Send to

Choose Destination
See comment in PubMed Commons below
Biol Chem. 2005 Aug;386(8):759-66.

The NC1 dimer of human placental basement membrane collagen IV: does a covalent crosslink exist?

Author information

Max-Planck-Institut für Biochemie, Am Klopferspitz 18, D-82152 Martinsried, Germany.


Triple-helical collagen IV protomers associate through their N- and C-termini, forming a three-dimensional network that provides basement membranes with mechanical strength. Within this network, the C-terminal non-collagenous (NC1) domains form tight dimeric junctions. Crystallographic analyses of isolated NC1 domains show two trimeric cap-like structures interacting via a large interface. Previously, for NC1 from human placenta type-IV collagen we described covalent alpha1-alpha1 and alpha2-alpha2 crosslinks between Met93 and Lys211 of opposing alpha1(IV) and alpha2(IV) NC1-chains, which further stabilize this interface and explain the occurrence of reduction-insensitive NC1-chain dimers. However, their existence was recently questioned, and we therefore analyzed NC1-domain dimers in more detail by biochemical and protein crystallographic methods. Short-exposure diffraction data show a clear electron density cross-connecting the respective residues, which gradually disappears with prolonged crystal irradiation. Sequence analyses of isolated tryptic peptides derived from denatured NC1 monomers and dimers indicate that only the dimers, but not the monomers, yield these chemically labile cross-linked peptides. These data clearly demonstrate the presence of reduction-resistant, but chemically and radiation-sensitive covalent crosslinks between the side chains of Met93 and Lys211 in human placenta type-IV collagen.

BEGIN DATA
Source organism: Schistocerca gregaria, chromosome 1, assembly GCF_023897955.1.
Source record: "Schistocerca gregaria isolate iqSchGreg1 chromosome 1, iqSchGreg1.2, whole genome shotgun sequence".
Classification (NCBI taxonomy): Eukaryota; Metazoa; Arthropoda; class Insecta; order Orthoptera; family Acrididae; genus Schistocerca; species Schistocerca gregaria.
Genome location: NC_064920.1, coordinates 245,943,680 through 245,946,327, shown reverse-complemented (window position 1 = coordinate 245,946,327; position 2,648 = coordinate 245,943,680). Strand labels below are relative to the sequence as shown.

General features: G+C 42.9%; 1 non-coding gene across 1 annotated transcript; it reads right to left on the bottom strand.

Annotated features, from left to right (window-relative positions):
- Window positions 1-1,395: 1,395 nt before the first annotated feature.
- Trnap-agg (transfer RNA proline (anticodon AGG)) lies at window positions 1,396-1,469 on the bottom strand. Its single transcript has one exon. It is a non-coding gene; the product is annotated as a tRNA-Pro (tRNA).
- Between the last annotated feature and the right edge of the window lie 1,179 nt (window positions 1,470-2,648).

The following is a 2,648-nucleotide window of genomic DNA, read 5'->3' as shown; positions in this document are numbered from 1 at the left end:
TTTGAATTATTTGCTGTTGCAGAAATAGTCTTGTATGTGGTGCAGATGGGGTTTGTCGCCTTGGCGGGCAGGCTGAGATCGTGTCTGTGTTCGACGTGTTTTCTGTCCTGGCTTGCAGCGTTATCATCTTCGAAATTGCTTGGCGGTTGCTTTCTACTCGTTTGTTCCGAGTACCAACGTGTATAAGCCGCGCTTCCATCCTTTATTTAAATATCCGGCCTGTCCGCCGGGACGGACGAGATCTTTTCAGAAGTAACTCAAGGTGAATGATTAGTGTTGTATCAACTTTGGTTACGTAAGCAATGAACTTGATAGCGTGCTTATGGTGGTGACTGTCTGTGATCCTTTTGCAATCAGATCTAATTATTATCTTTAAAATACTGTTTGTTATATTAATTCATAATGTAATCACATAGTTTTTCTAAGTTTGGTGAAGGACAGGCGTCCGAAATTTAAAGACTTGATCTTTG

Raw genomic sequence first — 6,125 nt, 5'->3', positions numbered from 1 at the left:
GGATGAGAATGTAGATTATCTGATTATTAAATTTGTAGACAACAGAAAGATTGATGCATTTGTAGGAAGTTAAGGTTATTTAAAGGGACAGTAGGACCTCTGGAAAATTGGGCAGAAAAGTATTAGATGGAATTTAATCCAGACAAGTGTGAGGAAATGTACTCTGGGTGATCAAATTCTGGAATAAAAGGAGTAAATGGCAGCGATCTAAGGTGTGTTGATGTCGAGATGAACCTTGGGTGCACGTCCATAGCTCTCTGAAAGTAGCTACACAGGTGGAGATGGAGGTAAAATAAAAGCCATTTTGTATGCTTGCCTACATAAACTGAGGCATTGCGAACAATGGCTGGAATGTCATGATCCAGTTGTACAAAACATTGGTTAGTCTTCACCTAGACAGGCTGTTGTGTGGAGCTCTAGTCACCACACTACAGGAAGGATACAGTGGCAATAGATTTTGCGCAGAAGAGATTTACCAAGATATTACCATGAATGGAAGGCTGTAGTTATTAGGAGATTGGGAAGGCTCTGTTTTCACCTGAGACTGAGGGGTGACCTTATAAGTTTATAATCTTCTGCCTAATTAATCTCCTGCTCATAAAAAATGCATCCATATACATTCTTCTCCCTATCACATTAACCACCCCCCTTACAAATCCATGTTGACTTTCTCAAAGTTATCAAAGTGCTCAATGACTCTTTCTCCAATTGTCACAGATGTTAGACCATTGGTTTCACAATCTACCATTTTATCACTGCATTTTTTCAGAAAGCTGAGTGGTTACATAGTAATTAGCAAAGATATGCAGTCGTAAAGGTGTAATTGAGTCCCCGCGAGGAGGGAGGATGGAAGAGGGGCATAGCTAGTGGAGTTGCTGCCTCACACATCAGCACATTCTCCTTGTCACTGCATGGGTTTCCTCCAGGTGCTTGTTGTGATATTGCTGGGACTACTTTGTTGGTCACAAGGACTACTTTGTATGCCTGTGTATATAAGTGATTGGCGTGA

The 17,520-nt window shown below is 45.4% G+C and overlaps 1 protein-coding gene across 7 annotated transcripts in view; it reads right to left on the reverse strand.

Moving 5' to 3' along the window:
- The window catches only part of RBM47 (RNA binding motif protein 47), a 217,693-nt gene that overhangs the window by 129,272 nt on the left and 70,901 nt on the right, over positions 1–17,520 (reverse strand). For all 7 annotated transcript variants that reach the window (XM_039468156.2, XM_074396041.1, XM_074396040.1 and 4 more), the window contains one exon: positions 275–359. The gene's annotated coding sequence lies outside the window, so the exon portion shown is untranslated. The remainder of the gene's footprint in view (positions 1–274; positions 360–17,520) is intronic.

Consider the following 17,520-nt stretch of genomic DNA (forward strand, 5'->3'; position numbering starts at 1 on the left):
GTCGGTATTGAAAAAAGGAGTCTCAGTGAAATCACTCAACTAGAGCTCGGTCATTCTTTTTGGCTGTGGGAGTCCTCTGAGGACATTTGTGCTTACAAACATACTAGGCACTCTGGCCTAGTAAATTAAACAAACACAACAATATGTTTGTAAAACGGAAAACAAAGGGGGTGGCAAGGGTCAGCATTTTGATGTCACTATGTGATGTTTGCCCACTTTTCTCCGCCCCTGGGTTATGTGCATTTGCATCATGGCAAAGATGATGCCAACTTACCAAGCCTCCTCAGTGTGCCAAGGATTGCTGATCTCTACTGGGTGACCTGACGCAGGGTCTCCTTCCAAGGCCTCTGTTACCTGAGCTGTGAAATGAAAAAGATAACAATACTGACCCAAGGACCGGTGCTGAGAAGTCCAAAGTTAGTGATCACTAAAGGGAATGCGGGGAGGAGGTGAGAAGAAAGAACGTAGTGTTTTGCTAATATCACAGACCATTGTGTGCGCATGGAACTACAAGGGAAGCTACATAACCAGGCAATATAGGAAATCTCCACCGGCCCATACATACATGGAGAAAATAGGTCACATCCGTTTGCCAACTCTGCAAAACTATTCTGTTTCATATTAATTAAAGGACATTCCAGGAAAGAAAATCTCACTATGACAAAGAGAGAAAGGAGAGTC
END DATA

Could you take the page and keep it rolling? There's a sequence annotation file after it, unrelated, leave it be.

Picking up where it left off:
[Indexed for MEDLINE]
PubMed Commons home

PubMed Commons

How to join PubMed Commons

    Supplemental Content

    Full text links

    Icon for iFactory
    Loading ...
    Support Center